Aug. 19 (UPI) -- Kenneth Kurson, the former editor of the New York Observer, was charged by New York State prosecutors with spying on his former wife, months after being pardoned by then-outgoing President Donald Trump.
Kurson, a friend of the Trump family, was charged by Manhattan District Attorney Cy Vance Jr on Wednesday with eavesdropping and computer trespass, each a felony, for using spyware to gain access to the communications of his wife between Sept. 24, 2015 and March 3, 2016, amid their divorce proceedings.
"As alleged in the complaint, Mr. Kurson launched a campaign of cybercrime, manipulation and abuse from his perch at the New York Observer, and now the people of New York will hold him accountable," Vance said in a statement.
The criminal complaint accuses Kurson -- a friend of Jared Kushner, the husband of the former president's eldest daughter, Ivanka Trump -- of having employed monitoring software on a computer of his then-wife with whom he lived with at the time to record her keystrokes in order to obtain the passwords to her personal Facebook and Gmail accounts.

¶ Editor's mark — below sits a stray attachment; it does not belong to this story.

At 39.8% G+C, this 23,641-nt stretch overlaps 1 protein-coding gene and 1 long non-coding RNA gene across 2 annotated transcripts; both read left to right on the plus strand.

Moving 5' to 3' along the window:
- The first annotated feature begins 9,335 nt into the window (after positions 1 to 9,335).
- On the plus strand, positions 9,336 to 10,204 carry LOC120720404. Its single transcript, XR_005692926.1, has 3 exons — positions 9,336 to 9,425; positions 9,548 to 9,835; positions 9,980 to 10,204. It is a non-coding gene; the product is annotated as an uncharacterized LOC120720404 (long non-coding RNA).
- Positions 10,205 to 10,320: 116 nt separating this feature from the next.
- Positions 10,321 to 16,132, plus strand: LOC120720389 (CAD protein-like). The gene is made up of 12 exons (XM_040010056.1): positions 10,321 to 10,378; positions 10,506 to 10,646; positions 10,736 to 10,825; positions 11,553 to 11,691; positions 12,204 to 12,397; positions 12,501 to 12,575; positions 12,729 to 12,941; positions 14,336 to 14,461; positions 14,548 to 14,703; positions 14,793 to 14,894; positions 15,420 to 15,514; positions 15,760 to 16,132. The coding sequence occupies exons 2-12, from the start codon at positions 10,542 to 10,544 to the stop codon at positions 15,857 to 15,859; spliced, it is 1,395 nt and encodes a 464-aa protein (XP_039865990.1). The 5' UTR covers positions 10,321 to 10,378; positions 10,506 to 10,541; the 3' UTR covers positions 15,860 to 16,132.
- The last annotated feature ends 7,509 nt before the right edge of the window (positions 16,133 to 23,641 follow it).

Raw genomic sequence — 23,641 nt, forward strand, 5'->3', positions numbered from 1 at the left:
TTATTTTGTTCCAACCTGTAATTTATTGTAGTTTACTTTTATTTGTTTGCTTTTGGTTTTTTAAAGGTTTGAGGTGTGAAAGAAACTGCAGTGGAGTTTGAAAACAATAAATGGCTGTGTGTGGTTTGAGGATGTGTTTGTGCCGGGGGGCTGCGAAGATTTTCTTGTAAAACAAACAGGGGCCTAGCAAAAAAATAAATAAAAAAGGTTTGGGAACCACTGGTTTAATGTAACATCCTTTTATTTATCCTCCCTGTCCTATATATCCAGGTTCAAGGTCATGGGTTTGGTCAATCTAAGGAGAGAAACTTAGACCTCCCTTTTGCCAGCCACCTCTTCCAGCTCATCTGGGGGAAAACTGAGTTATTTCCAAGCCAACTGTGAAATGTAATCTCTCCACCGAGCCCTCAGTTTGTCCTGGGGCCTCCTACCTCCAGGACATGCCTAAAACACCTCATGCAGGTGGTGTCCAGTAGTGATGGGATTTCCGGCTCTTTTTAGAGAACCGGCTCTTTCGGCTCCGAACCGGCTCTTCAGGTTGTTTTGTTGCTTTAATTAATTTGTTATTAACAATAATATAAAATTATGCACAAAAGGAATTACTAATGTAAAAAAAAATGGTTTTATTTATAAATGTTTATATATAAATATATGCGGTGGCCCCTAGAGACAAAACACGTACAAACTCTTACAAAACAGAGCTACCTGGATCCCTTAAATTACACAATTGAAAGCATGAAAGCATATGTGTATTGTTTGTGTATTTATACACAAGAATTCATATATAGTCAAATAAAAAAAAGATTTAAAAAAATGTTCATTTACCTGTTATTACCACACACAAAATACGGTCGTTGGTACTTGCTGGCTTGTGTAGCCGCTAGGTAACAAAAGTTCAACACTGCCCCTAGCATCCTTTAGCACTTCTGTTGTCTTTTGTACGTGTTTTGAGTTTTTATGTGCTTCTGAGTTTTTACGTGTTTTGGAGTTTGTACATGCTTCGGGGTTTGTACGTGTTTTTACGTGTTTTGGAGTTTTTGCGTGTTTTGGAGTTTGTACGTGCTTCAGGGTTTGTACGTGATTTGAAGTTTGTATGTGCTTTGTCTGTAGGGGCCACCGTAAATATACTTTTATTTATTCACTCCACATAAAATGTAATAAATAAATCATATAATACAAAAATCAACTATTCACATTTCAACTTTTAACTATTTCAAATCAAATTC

Prosecutors said Kurson, 52, used the passwords to gain access to her personal accounts and at least once anonymously disseminated private messages.
The prosecutors' office said the new charges come in an investigation that began after Kurson was pardon by Trump on his final day in office.
Trump granted Kurson a full pardon on Jan. 20 as the investigation into his conduct "only began because Mr. Kurson was nominated to a role within the Trump administration," the White House said.
The former editor was charged in October with stalking and harassing three people connected to his then ongoing divorce between September and December 2015.
The abuses committed against the three victims included filing false complaints with the employers of two of the unnamed individuals, using aliases to post negative reviews on multiple websites about one of the individual's services and on multiple occasions traveling to the work place of two of the individuals "for no legitimate purpose," the complaint said.
Vance said they are asking potential victims or witnesses of this type of cybercrime or partner abuse they allege Kurson to have committed to contact the authorities.
"We will not accept presidential pardons as get-out-of-jail-free cards for the well-connected in New York," he said.